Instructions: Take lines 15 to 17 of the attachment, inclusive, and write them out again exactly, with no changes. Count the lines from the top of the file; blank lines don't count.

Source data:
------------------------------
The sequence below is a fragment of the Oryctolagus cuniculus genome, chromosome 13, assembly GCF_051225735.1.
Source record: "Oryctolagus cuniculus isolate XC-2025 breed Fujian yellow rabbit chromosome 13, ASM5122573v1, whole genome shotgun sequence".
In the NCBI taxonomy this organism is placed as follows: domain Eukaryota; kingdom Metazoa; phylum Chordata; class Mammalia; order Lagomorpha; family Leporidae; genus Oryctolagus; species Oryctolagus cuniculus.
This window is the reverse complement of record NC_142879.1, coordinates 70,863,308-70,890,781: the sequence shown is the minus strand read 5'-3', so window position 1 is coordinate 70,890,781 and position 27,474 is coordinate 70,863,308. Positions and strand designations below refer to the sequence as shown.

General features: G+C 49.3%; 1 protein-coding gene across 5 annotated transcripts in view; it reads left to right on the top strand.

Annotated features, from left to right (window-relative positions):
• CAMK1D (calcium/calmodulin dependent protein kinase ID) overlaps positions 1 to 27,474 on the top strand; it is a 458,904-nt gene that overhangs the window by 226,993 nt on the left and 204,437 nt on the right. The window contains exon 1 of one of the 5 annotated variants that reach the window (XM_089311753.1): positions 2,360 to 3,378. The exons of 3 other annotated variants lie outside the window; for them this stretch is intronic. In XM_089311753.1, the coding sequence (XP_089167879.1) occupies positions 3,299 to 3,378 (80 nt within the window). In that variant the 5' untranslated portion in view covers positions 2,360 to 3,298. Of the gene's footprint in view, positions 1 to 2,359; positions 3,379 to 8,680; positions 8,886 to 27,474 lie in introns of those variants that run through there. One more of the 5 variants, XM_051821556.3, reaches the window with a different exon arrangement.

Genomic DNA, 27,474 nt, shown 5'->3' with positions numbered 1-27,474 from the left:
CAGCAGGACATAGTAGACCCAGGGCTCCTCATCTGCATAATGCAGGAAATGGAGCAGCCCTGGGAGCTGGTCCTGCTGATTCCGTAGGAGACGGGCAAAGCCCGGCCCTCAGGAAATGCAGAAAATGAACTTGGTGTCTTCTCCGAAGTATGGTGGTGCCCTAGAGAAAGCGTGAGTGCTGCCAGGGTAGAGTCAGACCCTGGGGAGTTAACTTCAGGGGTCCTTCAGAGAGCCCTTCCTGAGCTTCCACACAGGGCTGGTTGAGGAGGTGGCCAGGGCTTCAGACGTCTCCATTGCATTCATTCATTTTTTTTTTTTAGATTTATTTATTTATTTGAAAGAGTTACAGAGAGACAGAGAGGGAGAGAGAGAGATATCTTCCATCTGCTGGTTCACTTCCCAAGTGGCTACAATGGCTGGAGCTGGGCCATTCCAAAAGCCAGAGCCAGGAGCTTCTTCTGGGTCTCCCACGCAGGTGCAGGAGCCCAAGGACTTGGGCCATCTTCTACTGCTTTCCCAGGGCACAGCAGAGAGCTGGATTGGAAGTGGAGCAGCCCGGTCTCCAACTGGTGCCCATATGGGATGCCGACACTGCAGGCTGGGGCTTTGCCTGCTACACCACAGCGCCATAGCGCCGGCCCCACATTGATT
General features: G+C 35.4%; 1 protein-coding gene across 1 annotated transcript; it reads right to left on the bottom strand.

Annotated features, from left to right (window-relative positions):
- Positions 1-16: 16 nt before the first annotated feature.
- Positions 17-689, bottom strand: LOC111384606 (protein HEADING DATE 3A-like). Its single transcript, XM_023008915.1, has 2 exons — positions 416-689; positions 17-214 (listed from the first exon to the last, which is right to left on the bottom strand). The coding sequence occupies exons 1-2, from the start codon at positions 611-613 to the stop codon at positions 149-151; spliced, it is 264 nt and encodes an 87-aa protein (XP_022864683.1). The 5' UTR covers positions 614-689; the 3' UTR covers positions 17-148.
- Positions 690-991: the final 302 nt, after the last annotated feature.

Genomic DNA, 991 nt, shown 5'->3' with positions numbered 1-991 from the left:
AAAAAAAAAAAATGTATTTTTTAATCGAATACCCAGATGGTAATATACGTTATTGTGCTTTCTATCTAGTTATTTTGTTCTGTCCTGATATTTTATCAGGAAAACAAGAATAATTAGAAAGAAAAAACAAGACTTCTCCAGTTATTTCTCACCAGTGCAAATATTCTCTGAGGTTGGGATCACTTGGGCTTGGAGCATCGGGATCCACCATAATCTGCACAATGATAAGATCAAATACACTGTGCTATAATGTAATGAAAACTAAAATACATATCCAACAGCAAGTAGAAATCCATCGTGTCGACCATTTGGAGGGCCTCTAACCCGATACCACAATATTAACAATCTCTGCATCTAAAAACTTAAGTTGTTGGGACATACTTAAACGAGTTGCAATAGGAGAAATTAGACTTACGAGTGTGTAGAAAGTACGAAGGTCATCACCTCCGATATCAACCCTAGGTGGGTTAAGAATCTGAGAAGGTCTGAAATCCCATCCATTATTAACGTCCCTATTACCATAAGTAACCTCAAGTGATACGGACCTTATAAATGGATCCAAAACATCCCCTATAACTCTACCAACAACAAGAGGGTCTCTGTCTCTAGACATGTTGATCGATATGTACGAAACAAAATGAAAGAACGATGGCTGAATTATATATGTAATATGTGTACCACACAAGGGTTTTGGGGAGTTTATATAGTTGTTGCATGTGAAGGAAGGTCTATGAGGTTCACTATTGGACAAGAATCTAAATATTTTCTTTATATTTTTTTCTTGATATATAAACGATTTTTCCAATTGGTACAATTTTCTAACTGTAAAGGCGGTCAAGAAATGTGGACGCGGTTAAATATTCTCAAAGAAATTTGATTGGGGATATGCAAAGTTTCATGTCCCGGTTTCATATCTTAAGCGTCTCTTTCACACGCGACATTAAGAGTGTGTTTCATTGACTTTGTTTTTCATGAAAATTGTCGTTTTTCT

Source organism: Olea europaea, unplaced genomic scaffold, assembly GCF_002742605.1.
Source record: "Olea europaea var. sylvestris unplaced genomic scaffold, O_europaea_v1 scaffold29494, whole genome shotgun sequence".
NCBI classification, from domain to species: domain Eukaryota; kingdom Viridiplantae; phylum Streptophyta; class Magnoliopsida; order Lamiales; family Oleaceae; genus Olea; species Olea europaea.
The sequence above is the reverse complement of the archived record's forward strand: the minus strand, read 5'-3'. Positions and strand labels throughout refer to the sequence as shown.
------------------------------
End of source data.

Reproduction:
Genomic DNA, 991 nt, shown 5'->3' with positions numbered 1-991 from the left:
AAAAAAAAAAAATGTATTTTTTAATCGAATACCCAGATGGTAATATACGTTATTGTGCTTTCTATCTAGTTATTTTGTTCTGTCCTGATATTTTATCAGGAAAACAAGAATAATTAGAAAGAAAAAACAAGACTTCTCCAGTTATTTCTCACCAGTGCAAATATTCTCTGAGGTTGGGATCACTTGGGCTTGGAGCATCGGGATCCACCATAATCTGCACAATGATAAGATCAAATACACTGTGCTATAATGTAATGAAAACTAAAATACATATCCAACAGCAAGTAGAAATCCATCGTGTCGACCATTTGGAGGGCCTCTAACCCGATACCACAATATTAACAATCTCTGCATCTAAAAACTTAAGTTGTTGGGACATACTTAAACGAGTTGCAATAGGAGAAATTAGACTTACGAGTGTGTAGAAAGTACGAAGGTCATCACCTCCGATATCAACCCTAGGTGGGTTAAGAATCTGAGAAGGTCTGAAATCCCATCCATTATTAACGTCCCTATTACCATAAGTAACCTCAAGTGATACGGACCTTATAAATGGATCCAAAACATCCCCTATAACTCTACCAACAACAAGAGGGTCTCTGTCTCTAGACATGTTGATCGATATGTACGAAACAAAATGAAAGAACGATGGCTGAATTATATATGTAATATGTGTACCACACAAGGGTTTTGGGGAGTTTATATAGTTGTTGCATGTGAAGGAAGGTCTATGAGGTTCACTATTGGACAAGAATCTAAATATTTTCTTTATATTTTTTTCTTGATATATAAACGATTTTTCCAATTGGTACAATTTTCTAACTGTAAAGGCGGTCAAGAAATGTGGACGCGGTTAAATATTCTCAAAGAAATTTGATTGGGGATATGCAAAGTTTCATGTCCCGGTTTCATATCTTAAGCGTCTCTTTCACACGCGACATTAAGAGTGTGTTTCATTGACTTTGTTTTTCATGAAAATTGTCGTTTTTCT

Source organism: Olea europaea, unplaced genomic scaffold, assembly GCF_002742605.1.